Lineal escape rooms: the resolution of riddles and clues is sequential. The main advantage of this type of room design is that once an enigma is solved thanks to a clue, the player can get rid of that clue.
- Good: this type of design has a smaller volume of clues, facilitating the “focus” of the players, and is one of the best to enter the world of escape.
- “Bad”: you can get stuck if you do not manage to overcome a specific enigma.
Non-lineal escape rooms: they offer a greater number of clues and puzzles that can be solved in any order and the clues used should not be discarded (many of them are necessary to continue the game). In this case, players decide when, how and in what order to solve the riddles.
- Good: since they can be solved in any order, all players can participate and contribute, devoting time to those problems where they demonstrate greater skill.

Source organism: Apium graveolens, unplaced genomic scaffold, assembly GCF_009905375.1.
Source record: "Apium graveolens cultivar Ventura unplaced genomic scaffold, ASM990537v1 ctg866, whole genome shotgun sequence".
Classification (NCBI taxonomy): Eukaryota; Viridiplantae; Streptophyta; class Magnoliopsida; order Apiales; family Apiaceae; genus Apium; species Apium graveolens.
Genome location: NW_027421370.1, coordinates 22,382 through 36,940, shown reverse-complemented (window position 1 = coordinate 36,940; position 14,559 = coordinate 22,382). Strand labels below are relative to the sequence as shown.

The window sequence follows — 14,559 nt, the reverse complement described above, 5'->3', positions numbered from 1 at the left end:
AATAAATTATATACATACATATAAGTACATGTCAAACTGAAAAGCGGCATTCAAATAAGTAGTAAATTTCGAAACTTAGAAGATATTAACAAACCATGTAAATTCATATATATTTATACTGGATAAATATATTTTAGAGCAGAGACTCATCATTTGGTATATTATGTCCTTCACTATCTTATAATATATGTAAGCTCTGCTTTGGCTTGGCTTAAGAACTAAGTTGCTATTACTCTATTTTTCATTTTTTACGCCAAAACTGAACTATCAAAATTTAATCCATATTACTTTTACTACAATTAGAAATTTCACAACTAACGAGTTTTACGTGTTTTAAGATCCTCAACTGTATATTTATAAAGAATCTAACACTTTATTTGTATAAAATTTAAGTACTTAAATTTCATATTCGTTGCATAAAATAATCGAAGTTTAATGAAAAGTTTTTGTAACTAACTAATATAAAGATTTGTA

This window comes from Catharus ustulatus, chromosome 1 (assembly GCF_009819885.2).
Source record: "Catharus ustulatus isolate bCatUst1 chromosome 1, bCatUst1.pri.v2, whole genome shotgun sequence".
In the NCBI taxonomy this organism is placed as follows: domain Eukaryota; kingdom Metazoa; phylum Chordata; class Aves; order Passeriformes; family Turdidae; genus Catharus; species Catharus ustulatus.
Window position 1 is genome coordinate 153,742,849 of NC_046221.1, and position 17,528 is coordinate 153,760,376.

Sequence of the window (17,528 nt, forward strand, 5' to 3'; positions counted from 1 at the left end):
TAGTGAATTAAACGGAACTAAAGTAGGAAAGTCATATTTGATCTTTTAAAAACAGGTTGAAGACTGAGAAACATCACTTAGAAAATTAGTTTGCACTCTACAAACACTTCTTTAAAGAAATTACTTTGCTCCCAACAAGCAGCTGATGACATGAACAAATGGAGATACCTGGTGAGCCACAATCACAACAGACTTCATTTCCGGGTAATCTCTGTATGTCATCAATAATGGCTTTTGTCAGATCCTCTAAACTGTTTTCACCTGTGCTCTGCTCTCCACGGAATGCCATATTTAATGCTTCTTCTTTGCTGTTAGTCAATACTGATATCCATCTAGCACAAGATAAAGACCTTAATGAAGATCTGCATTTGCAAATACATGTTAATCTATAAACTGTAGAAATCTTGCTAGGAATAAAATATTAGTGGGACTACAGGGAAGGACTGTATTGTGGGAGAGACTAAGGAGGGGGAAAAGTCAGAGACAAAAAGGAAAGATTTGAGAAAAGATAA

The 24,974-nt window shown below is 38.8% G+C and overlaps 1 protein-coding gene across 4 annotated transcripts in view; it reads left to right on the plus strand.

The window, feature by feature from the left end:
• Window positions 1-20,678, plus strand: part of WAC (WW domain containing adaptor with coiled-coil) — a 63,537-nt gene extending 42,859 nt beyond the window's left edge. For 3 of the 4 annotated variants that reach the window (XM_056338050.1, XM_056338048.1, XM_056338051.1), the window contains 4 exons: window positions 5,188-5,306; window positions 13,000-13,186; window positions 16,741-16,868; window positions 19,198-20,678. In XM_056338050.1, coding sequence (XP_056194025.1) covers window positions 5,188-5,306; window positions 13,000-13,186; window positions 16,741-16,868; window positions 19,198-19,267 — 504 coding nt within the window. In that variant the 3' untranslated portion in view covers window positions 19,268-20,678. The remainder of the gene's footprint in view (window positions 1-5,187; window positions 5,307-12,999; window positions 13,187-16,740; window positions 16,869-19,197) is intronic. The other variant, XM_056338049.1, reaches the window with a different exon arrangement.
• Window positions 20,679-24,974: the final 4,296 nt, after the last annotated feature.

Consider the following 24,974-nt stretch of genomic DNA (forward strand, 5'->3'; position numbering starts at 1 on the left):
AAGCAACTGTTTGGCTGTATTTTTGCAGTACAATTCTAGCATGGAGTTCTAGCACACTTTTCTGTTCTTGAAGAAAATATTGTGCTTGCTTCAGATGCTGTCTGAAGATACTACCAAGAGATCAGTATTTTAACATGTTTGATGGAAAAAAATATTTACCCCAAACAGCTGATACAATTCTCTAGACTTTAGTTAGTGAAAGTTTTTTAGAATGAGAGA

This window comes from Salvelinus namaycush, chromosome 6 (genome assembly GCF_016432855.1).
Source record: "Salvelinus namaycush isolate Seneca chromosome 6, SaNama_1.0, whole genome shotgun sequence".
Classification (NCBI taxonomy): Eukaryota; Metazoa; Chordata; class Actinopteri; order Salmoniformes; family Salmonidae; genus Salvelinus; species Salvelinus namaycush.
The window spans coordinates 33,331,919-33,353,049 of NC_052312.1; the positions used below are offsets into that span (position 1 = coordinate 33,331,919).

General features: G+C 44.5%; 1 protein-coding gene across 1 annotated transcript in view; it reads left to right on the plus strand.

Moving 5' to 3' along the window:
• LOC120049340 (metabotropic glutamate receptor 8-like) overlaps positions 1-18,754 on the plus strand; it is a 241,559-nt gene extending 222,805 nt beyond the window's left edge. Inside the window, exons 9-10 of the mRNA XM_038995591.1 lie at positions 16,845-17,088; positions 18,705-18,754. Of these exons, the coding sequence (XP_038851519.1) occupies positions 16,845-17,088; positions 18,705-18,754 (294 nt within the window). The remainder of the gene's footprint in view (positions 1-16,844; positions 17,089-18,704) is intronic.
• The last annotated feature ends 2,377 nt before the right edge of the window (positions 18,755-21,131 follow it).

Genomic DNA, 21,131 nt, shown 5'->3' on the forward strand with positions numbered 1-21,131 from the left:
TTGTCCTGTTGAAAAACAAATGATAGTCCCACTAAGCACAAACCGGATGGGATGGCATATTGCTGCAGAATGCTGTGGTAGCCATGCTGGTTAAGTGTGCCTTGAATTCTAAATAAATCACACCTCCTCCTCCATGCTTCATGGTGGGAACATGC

- “Bad”: it can be difficult to follow for inexperienced players since there is no established order to solve them.
Distributed escape rooms: the main characteristic of this type of room is that the participants are “physically” separated, and the game group can be distributed in several rooms with blocked communication.
- Good: This type of room encourages communication, argumentation, counter-argumentation, enunciation, and validation of ideas since players must communicate to solve the riddles of each section or room, whose clues may be in different sections.
- “Bad”: its complexity makes it not recommended except for players with extensive experience.